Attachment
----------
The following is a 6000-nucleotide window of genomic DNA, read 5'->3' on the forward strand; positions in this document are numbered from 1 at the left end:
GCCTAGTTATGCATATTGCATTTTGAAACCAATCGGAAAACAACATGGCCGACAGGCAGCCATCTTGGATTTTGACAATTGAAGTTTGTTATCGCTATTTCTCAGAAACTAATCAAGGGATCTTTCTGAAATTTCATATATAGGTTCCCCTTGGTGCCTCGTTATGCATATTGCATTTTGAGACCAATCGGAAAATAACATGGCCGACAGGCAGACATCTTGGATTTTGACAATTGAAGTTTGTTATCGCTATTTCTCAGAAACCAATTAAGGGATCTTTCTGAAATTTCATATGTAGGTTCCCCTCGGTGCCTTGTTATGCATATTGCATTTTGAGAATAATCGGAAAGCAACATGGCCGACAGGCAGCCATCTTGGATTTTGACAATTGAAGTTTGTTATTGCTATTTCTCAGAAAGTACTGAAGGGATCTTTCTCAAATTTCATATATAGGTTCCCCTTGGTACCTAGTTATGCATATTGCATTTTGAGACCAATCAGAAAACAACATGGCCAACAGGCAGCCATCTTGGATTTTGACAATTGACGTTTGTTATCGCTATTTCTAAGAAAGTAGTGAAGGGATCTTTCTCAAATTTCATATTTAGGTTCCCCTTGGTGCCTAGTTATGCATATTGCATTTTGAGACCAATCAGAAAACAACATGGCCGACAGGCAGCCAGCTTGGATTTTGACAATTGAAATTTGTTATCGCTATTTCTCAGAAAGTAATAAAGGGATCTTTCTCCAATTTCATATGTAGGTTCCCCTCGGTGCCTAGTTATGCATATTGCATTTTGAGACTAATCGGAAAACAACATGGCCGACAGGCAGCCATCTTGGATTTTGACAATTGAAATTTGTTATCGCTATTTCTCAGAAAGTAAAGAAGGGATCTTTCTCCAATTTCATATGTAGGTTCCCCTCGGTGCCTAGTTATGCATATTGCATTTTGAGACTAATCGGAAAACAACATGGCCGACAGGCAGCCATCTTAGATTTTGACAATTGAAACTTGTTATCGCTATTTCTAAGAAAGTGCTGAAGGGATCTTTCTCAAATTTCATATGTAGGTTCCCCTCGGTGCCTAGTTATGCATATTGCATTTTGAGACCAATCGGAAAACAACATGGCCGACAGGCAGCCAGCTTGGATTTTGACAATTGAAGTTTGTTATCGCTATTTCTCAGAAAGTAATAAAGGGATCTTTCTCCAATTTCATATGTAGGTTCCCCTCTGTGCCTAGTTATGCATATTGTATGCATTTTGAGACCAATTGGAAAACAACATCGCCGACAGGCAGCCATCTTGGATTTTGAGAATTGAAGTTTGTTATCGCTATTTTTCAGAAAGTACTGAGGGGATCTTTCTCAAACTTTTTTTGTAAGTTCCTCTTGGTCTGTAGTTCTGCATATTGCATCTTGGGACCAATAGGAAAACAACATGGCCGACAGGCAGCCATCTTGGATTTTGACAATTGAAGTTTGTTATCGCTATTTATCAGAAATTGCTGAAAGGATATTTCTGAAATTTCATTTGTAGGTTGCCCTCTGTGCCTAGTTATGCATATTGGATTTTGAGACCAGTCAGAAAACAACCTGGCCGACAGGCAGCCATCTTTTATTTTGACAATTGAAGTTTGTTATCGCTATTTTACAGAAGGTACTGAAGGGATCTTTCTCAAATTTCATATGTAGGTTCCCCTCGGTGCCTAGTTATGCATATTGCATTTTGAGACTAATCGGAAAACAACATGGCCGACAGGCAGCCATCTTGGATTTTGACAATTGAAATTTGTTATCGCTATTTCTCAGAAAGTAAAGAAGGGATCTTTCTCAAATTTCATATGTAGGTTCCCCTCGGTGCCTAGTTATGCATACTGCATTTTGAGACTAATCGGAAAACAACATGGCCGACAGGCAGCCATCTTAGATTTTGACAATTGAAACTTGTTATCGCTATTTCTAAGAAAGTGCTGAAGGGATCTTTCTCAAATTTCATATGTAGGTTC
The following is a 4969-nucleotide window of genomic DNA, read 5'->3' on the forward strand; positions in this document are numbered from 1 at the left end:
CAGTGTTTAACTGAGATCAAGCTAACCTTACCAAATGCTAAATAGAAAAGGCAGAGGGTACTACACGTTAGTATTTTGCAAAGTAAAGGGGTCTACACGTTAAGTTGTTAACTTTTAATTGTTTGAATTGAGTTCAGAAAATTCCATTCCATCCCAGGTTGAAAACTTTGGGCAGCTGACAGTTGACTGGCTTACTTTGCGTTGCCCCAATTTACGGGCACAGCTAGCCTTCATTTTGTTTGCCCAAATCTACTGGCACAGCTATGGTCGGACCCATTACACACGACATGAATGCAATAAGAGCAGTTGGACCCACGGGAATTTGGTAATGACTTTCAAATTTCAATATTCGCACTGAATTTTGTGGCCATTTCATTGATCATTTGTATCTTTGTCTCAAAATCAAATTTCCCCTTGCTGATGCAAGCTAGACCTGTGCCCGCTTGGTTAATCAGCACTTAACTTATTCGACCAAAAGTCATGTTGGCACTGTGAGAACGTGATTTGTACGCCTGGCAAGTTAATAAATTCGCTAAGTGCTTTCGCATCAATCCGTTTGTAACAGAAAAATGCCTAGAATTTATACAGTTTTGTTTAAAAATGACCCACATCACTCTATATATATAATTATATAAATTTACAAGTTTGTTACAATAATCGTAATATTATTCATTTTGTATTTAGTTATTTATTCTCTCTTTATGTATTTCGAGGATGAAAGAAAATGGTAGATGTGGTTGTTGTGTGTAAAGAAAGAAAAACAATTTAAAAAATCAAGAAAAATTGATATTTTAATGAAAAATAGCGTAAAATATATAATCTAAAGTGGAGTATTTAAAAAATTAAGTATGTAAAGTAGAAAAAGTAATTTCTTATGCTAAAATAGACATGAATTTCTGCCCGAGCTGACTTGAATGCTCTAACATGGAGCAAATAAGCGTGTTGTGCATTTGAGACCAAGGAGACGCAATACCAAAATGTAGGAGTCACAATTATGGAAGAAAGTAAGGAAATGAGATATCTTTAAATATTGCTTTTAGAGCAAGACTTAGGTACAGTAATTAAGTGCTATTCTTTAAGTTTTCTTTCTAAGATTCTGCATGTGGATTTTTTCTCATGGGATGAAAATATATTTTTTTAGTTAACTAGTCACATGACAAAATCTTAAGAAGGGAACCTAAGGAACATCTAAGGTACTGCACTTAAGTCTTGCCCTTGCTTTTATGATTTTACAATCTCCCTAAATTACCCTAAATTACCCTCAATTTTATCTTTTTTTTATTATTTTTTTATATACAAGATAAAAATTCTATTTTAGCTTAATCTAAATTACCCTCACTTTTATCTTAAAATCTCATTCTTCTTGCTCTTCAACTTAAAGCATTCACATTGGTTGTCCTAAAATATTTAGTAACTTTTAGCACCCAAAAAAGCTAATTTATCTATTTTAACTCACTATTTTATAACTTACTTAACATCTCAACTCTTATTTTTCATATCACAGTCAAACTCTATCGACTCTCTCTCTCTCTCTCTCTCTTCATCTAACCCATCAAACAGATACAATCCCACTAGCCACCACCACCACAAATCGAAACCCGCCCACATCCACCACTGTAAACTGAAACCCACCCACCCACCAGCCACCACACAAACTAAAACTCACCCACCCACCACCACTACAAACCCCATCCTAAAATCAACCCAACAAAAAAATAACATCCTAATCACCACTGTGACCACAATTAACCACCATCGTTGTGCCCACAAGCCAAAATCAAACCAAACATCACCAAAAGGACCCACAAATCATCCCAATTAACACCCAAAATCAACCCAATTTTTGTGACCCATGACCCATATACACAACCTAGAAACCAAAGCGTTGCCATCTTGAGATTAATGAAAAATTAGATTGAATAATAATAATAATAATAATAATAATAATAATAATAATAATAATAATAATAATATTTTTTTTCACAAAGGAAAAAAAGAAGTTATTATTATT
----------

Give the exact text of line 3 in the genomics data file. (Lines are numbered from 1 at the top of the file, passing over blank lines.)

The following is a 4969-nucleotide window of genomic DNA, read 5'->3' on the forward strand; positions in this document are numbered from 1 at the left end: